First of all, I don't understand what's the difference between the linear transformation (that is matrix multiplication) and just changing needed coordinates explicitly how I did (moreover, I think it's faster than multiplying all vertices by matrix).

Performing the transformation on the GPU takes advantage of the GPU's performance, and avoids having to copy the data from system memory to video memory afterwards.

If you're using a vertex shader, you can use vector addition rather than a matrix multiplication (but the GPU can probably perform matrix multiplies faster than the CPU can perform vector addition and transfer the updated data). If you're using the fixed-function pipeline, the matrix multiplication happens anyhow; multiplying by an identity matrix isn't necessarily faster than any other matrix.



About display(), I call it not in handler, I call it in move_circle function which is called in key handler one time, if I use glutPostRedisplay(), than I basically se no animation, because transformation finishes faster, than next time display function is called.
You shouldn't be performing multiple render operations (or any render operations) in an input handler, just updating state. For a multi-frame animation, have a timer function update the state then call glutPostRedisplay(). Performing back-to-back redraws results in the animation speed being dependent upon the redraw speed, which is unlikely to be desirable (with vsync disabled or with triple buffering, you can get 1000 FPS for simple geometry, meaning the animation is never seen).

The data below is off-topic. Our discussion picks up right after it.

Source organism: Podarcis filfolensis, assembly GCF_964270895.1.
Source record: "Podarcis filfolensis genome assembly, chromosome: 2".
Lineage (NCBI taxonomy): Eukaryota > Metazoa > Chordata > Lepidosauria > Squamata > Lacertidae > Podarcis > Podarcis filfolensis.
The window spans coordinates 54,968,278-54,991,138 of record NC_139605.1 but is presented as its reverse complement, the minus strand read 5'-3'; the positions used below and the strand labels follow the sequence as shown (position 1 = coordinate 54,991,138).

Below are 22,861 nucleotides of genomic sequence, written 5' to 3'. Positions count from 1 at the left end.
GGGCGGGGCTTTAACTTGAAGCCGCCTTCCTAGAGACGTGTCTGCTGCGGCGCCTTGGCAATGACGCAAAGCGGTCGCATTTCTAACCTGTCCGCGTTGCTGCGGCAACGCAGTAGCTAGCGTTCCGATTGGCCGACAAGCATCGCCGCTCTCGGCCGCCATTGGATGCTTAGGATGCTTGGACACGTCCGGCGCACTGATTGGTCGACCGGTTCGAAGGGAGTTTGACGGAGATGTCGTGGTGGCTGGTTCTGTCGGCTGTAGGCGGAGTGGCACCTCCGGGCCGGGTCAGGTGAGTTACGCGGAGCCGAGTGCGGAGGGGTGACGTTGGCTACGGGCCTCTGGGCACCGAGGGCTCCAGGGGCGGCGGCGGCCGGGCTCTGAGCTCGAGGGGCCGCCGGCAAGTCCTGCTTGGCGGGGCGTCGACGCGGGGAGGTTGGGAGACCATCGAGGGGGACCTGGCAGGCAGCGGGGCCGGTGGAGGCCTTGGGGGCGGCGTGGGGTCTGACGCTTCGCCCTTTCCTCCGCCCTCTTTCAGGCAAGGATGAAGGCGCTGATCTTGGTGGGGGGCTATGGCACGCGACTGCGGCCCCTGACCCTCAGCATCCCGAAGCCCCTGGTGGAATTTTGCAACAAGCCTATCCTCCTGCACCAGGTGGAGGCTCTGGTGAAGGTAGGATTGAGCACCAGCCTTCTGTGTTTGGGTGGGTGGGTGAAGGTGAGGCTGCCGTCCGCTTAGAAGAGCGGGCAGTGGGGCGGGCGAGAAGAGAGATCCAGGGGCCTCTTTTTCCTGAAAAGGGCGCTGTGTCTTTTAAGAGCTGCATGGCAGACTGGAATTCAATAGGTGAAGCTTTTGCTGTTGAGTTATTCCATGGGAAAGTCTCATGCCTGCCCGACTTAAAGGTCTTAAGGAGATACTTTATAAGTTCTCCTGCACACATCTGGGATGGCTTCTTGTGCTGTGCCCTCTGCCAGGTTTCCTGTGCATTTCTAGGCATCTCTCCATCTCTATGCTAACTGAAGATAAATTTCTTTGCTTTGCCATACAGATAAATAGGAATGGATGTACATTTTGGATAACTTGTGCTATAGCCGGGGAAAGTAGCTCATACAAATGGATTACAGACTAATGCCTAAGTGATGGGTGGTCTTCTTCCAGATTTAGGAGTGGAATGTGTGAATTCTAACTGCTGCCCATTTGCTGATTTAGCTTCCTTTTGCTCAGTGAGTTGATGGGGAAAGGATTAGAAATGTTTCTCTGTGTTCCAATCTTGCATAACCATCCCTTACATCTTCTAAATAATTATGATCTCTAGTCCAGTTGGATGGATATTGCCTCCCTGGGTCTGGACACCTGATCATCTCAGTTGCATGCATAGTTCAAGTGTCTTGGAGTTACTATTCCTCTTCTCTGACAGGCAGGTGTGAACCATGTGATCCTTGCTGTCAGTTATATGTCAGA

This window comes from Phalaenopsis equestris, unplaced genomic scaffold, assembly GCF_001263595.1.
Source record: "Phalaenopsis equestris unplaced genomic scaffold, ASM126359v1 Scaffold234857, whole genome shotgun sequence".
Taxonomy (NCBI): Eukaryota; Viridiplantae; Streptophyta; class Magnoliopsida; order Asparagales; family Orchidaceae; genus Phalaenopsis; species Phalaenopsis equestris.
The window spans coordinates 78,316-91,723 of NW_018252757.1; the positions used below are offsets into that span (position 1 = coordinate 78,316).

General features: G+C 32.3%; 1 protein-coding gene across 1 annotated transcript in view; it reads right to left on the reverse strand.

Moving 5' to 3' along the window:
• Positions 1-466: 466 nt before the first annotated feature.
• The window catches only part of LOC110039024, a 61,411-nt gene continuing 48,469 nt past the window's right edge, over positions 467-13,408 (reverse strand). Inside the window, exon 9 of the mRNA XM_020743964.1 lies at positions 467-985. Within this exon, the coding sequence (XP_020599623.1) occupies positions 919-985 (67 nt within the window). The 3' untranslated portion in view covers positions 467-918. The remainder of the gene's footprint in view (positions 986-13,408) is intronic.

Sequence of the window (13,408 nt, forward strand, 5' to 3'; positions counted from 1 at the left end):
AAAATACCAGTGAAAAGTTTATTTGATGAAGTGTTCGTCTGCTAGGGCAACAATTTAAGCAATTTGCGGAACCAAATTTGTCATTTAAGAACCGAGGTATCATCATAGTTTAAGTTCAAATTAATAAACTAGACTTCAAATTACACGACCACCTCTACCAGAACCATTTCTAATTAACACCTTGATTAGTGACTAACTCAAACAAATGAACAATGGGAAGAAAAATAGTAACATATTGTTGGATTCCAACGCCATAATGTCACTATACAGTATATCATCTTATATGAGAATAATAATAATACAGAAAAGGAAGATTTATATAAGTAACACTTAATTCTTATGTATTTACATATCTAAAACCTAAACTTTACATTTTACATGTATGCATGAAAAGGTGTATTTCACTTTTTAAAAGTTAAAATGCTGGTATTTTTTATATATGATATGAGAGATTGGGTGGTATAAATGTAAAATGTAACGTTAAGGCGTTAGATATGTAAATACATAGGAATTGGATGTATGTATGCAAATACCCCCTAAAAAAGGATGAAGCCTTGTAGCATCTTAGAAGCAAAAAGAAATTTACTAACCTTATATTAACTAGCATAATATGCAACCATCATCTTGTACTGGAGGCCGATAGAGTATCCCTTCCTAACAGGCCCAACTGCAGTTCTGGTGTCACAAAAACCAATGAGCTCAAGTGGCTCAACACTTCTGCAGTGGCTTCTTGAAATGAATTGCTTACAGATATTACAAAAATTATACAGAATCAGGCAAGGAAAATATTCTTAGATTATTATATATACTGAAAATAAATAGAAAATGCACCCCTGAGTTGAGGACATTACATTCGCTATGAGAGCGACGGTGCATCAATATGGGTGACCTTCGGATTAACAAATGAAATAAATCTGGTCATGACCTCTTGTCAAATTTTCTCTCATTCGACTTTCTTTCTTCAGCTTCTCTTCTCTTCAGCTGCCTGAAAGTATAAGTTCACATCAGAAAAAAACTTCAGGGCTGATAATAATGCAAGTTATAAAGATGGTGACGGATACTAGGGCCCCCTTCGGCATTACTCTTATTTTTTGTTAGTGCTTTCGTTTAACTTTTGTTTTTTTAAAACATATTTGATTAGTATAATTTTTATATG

The Little Body
09-05-2016, 05:18 PM
You have to use glutTimerFunc() with a glutPostRedisplay() call inside the timer function for to handle the animation.

Here a simple example where you can animate the white circle using arrows keys and where the speed of animation can to be selected using numericals keys from 0 to 9, with a refresh rate of 50 fps



#include <stdio.h>
#include <math.h>
#include <GL/glut.h>

typedef struct
{
float x, y, z;
} vertex_t;

#define N 11

float vCircle[N+2][3];

float speed = 1.00f;
float incX = 0.00f;
float incY = 0.00f;

void InitCircle()
{
int i;

vCircle[0][0] = 0.0f;
vCircle[0][1] = 0.0f;
vCircle[0][2] = -5.0f;

for( i = 0 ; i < N+1 ; i++ )
{
vCircle[i+1][0] = cos( (float)(i) * 2.0f * M_PI / (float)(N) );
vCircle[i+1][1] = sin( (float)(i) * 2.0f * M_PI / (float)(N) );
vCircle[i+1][2] = -5.0f;
}
}

void DrawCircle()
{
glVertexPointer(3, GL_FLOAT, 0, vCircle);
glDrawArrays(GL_TRIANGLE_FAN, 0, N+2);
}

void Init()
{
glEnable(GL_DEPTH_TEST);
glEnableClientState(GL_VERTEX_ARRAY);

InitCircle();
}

void AnimateCircle()
{
int i;

for ( i = 0 ; i < N + 2 ; i++)
{
vCircle[i][0] += incX * speed;
vCircle[i][1] += incY * speed;
}

if( vCircle[0][0] < -1.0f ){ incX = +0.01f; }
else
if( vCircle[0][0] > +1.0f ){ incX = -0.01f; }

if( vCircle[0][1] < -1.0f ){ incY = +0.01f; }
else
if( vCircle[0][1] > +1.0f ){ incY = -0.01f; }
}

void DisplayFunc()
{
glClear( GL_COLOR_BUFFER_BIT | GL_DEPTH_BUFFER_BIT);